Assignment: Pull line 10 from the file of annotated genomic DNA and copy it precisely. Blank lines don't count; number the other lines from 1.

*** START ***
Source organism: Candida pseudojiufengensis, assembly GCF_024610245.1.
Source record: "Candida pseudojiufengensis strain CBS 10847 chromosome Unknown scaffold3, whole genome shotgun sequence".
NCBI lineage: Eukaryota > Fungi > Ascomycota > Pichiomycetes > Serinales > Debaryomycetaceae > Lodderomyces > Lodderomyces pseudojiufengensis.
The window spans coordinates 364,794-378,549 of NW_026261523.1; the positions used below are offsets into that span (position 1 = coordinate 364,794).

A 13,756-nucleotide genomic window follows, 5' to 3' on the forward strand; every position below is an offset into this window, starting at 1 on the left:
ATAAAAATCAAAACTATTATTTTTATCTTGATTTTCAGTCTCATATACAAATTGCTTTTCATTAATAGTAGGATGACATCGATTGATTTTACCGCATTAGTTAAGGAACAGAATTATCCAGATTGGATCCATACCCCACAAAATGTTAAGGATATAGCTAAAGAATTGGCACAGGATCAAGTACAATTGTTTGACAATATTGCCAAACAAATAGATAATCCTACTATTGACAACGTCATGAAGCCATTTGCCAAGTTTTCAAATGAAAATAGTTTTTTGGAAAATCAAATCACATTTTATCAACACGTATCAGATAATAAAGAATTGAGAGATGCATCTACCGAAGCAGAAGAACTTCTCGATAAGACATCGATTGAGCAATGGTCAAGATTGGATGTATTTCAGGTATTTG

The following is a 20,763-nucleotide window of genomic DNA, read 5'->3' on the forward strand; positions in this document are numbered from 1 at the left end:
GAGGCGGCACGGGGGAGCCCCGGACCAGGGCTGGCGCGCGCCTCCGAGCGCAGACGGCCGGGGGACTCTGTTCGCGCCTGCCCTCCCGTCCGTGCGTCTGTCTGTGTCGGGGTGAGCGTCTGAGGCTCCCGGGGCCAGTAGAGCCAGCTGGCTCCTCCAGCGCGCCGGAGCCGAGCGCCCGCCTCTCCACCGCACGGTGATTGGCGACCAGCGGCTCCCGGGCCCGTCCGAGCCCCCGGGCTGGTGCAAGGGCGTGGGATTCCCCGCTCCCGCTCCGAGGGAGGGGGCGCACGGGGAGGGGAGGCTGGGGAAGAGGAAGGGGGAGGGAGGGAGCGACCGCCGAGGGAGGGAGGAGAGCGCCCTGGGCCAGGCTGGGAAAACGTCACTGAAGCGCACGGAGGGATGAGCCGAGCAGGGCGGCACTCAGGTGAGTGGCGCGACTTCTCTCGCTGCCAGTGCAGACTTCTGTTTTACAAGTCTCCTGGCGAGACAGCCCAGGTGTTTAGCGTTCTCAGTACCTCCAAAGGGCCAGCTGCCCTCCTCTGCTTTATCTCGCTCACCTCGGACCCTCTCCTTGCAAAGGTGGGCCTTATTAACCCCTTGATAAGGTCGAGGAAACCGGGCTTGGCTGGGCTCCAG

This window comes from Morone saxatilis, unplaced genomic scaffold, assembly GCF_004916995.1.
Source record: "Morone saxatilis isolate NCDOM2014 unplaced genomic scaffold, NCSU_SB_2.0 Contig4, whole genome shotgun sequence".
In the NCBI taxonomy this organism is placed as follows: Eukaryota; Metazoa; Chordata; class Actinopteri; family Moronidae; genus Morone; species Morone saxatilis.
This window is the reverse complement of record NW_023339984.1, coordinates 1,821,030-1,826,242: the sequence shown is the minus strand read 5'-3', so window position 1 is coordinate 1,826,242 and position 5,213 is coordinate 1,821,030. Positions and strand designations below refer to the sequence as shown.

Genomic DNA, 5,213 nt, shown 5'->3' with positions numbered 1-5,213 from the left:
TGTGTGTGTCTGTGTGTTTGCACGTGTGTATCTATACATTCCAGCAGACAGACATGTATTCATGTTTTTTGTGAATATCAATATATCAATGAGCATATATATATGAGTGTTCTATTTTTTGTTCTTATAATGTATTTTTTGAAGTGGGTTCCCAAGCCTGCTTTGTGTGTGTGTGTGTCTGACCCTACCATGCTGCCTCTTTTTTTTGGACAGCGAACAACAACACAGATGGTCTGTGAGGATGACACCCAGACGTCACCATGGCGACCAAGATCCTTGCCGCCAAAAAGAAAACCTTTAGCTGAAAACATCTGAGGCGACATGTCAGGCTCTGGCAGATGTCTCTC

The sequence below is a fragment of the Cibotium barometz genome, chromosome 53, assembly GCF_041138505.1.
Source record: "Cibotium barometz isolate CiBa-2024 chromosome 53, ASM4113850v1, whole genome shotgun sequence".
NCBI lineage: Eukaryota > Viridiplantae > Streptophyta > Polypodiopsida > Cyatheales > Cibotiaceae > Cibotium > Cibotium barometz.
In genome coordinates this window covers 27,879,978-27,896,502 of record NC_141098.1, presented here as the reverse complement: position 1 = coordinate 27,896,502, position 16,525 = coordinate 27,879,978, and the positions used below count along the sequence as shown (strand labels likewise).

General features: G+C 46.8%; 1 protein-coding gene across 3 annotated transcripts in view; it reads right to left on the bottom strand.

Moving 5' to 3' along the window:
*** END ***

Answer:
Source record: "Morone saxatilis isolate NCDOM2014 unplaced genomic scaffold, NCSU_SB_2.0 Contig4, whole genome shotgun sequence".